Coronavirus is not an outlet for racism


Samantha Freeman

Since the outbreak of COVID-19, many Asian Americans and businesses have experienced racism and discrimination. The Sidekick staff writer Camila Villarreal explains why COVID-19 is not an opportunity for hate.

Camila Villarreal, Staff Writer

When the world goes reeling into a global crisis, many people have different ways of responding. Some come to the aid of those in need, others find ways to protect their loved ones and a select group of people feel they have no other option but to let out their fear in the form of racism.

Ah, yes. America’s bane of existence strikes once again. I have written about racism in the past and it is a shame that I am back to do it once more. 

From memes about running away when the Chinese kid sneezes to violent videos of Asian people being mistreated and harassed, it’s clear that an anti-Asian sentiment has settled in the hearts of those too corrupted in fear to believe that a worldwide pandemic is not the fault of a race. This is the same irrational thinking that was seen in the days of World War II, when anti-Japanese propaganda circulated the country and over 100,000 Japanese-Americans were forced into isolated camps for over four years.

“You never know how far a person can take a stereotype,” Coppell High School junior Kevin Ly said. “It can be very scary, but dealing with racist people is not my priority.”

It’s true. The United States has an unlucky streak of being racist for no good reason. Many people have begun calling COVID-19 derogatory names like “Kung Flu” and “Chinese virus.” One of these people is, I’m afraid, our very own President Donald Trump. Trump has stated that using such terms is acceptable because it is accurate to the place of origin.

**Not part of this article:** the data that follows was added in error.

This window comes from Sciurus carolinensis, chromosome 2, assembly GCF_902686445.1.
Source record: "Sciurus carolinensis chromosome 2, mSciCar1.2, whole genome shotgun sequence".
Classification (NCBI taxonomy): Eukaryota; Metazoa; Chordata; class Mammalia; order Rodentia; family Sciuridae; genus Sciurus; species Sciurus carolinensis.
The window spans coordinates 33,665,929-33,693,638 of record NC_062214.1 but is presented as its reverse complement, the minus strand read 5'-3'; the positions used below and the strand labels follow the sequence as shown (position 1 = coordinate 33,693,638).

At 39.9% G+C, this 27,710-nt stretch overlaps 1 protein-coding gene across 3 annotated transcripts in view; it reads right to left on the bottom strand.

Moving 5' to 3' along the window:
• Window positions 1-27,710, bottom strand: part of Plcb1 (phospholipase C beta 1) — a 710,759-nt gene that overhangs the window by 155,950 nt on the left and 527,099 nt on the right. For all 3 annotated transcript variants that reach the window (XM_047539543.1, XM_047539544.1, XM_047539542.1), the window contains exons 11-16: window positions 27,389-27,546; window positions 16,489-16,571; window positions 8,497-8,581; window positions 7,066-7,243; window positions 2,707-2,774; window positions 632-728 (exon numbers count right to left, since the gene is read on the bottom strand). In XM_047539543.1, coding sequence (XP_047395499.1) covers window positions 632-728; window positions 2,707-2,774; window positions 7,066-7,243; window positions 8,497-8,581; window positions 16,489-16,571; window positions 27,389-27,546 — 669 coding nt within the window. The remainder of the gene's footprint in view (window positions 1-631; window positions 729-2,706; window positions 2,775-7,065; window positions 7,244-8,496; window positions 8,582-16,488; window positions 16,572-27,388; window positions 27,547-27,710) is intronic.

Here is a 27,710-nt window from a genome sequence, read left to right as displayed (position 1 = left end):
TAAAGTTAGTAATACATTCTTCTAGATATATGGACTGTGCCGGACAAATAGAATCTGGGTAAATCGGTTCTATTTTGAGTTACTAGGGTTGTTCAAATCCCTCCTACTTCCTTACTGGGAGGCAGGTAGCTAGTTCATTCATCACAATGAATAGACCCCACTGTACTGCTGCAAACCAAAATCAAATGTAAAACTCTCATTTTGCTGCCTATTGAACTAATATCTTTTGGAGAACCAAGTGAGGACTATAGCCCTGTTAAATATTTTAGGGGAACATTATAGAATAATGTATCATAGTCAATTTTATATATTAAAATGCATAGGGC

According to the World Health Organization, there is a specific way to name diseases. Naming it after a race or group of people is inaccurate. Yes, the virus comes from China, but calling it a “Chinese virus” is implying that it is the Chinese people’s fault. By that same logic, smallpox should be called “European disease” and the Spanish flu should be called “American flu.”

If the leader of our country cannot find it in him to support his own Asian demographic rather than investing his efforts in associating COVID-19 with the Chinese race, we cannot expect the number of racist incidents to fade away anytime soon. It is a tragedy having to come to the realization that many minorities are on their own in this country. 

“No matter where this virus is coming from, we should all be coming together to support each other,” CHS junior Helen Tan said. “Hearing from the news and social media makes me fearful of what’s to come because you never know how bad the consequences will be once the virus itself is gone.”

This “coronavirus anxiety” not only compromises the safety of Asians, but their businesses, too. Nearly half a million Chinese companies have shut down since the start of the outbreak because people question the cleanliness of the food and employees. In Dallas, Chinese restaurants are seeing similar economic impacts. This might not be outright racism, but we cannot let our fear of the coronavirus close small businesses simply because of who works in them. 

Jay Chaney, a freshman at the University of Texas at Dallas and employee at the Zion Market in Music City Mall in Lewisville, a Korean grocery and food court, describes the drastic change in business since the outbreak of the virus.

“Since we just opened up, business was always pretty slow, but ever since [the coronavirus outbreak], it’s been even slower,” Chaney said. “[The racism] is unfortunate, but not surprising.”

Many Asian Americans have acknowledged that the responsibility of keeping these local Asian businesses going is on their shoulders. But it should be on everyone’s. The rapid shutdown of so many small businesses in the United States is having devastating effects on the nation’s economy. Simply because Chinese businesses attract Chinese people does not mean you are any more likely to contract the virus than you would be at your local Walmart. Do not let your anxiety for the situation cloud your ability to be reasonable.

“It doesn’t feel real to me that people could be this ignorant,” CHS junior Bella Null said. “It makes me sad that there’s this belief that all Asians have the virus and all of us are bad. During the first weeks of [the outbreak], my friends started telling me that their parents wouldn’t let them go to any Asian marketplaces or boba restaurants. I kind of understood why, but it still made me upset.”

Being racist does not make you immune. Wash your hands, wear masks and stay kind.

Follow Camila Villarreal (@fliipthewriter) and @CHSCampusNews on Twitter.